Cal-Maine Left With Egg on Its Face
Here's something to get a little bit eggs-cited about: Cal-Maine Foods agreed to settle a class action price-fixing lawsuit for about $28 million. The country's largest fresh egg producer clucks that it did nothing wrong, but rather that it has agreed to put the matter behind it in the interests of its shareholders.
Under the apparent guise of giving their chickens better living conditions, Cal-Maine and other egg producers represented by the United Egg Producers trade group -- which accounts for approximately 95% of all the egg-laying hens in the U.S. -- allegedly hatched the idea to raise prices by killing off their flocks and limiting the supply of eggs. The supposed scheme succeeded by inflating prices by as much as 40% in 2008.
But the chickens came home to roost for the cartel when food service giant Sodexo squawked that the producers were a bunch of bad eggs. Having bought some $250 million worth of eggs from them over an eight-year period between 2002 to 2010, Sodexo weighed in with a lawsuit in 2011, followed later that year by other consumer goods companies, including Kraft, General Mills, and Kellogg, which also had their feathers ruffled by the higher prices.
They contended that not only did the egg producers kill off their flocks and not replace the layers with new ones as quickly as they otherwise might, they were so cock-sure of themselves that if a producer tried to fly the coop they'd dissuade retailers like Wal-Mart and Albertsons from buying from them by withholding the UEP's certification stamp, which is viewed as a stamp of quality.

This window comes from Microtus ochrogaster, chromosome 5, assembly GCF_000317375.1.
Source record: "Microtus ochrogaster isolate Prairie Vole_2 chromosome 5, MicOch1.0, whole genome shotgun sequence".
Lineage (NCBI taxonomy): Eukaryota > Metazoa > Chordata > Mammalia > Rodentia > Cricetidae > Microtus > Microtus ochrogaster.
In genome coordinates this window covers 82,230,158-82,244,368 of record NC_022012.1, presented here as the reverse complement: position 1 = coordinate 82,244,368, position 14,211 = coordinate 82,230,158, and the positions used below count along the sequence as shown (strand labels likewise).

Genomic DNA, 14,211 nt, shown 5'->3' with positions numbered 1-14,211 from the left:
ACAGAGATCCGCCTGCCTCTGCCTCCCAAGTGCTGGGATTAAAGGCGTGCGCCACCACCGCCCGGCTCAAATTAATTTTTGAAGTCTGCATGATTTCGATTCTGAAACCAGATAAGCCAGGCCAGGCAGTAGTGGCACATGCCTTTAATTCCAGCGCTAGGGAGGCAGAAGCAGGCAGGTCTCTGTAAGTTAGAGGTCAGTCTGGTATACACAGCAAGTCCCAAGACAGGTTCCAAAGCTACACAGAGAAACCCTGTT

For its part, Cal-Maine says those who ended up suing are giving a cock-and-bull story, as they were well aware and supportive of the industrywide animal welfare guidelines it was following. Moreover, it claims that the Agricultural Department was aware of the strategy it was pursuing as well.
The problem is that the number of commercial-size egg producers -- those with flocks of 75,000 or more hens -- has shrunk from 2,500 companies in 1987 to a little more than 200 by the time the complaint was filed. The price-fixing scheme also followed on the heels of the collapse of the Atkins Diet and other low-carb fads that saw egg producers profiting from the high-protein binge. Cal-Maine's stock went from less than $2 a share in the early part of the last decade to more than $20 a stub by the end of 2003 before giving investors a big goose egg when its stock fell back to around the $6 level.
Yet unlike Humpty Dumpty, the egg producer was able to put itself back together again, supposedly through the higher prices engendered by the alleged price-fixing scheme, and today Cal-Maine rules the roost and trades north of $50 a share.
Such blatant attempts to control the market might be rarer than hen's teeth, but the settlement, which at $28 million isn't chicken feed, serves as a reminder to investors not to put all their eggs in one basket.
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